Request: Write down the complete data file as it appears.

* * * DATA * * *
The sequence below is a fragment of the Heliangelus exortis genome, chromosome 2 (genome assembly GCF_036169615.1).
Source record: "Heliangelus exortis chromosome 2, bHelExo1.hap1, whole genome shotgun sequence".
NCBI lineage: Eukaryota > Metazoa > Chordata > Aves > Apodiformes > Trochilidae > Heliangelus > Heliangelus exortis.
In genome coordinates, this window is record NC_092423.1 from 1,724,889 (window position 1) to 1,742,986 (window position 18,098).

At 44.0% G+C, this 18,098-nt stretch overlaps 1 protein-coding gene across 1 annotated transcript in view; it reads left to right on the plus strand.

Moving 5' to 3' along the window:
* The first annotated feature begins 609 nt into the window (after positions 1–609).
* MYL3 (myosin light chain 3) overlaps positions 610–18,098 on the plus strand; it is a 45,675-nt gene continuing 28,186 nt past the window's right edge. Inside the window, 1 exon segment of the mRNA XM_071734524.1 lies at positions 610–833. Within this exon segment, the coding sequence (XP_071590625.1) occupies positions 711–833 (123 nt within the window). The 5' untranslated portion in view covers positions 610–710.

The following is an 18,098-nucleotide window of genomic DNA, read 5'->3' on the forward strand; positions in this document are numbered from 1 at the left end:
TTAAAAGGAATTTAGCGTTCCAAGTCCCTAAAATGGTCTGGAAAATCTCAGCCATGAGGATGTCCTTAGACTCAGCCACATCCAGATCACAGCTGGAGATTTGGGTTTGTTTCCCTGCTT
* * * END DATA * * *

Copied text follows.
The sequence below is a fragment of the Heliangelus exortis genome, chromosome 2 (genome assembly GCF_036169615.1).
Source record: "Heliangelus exortis chromosome 2, bHelExo1.hap1, whole genome shotgun sequence".
NCBI lineage: Eukaryota > Metazoa > Chordata > Aves > Apodiformes > Trochilidae > Heliangelus > Heliangelus exortis.
In genome coordinates, this window is record NC_092423.1 from 1,724,889 (window position 1) to 1,742,986 (window position 18,098).

At 44.0% G+C, this 18,098-nt stretch overlaps 1 protein-coding gene across 1 annotated transcript in view; it reads left to right on the plus strand.

Moving 5' to 3' along the window:
* The first annotated feature begins 609 nt into the window (after positions 1–609).
* MYL3 (myosin light chain 3) overlaps positions 610–18,098 on the plus strand; it is a 45,675-nt gene continuing 28,186 nt past the window's right edge. Inside the window, 1 exon segment of the mRNA XM_071734524.1 lies at positions 610–833. Within this exon segment, the coding sequence (XP_071590625.1) occupies positions 711–833 (123 nt within the window). The 5' untranslated portion in view covers positions 610–710.

The following is an 18,098-nucleotide window of genomic DNA, read 5'->3' on the forward strand; positions in this document are numbered from 1 at the left end:
TTAAAAGGAATTTAGCGTTCCAAGTCCCTAAAATGGTCTGGAAAATCTCAGCCATGAGGATGTCCTTAGACTCAGCCACATCCAGATCACAGCTGGAGATTTGGGTTTGTTTCCCTGCTT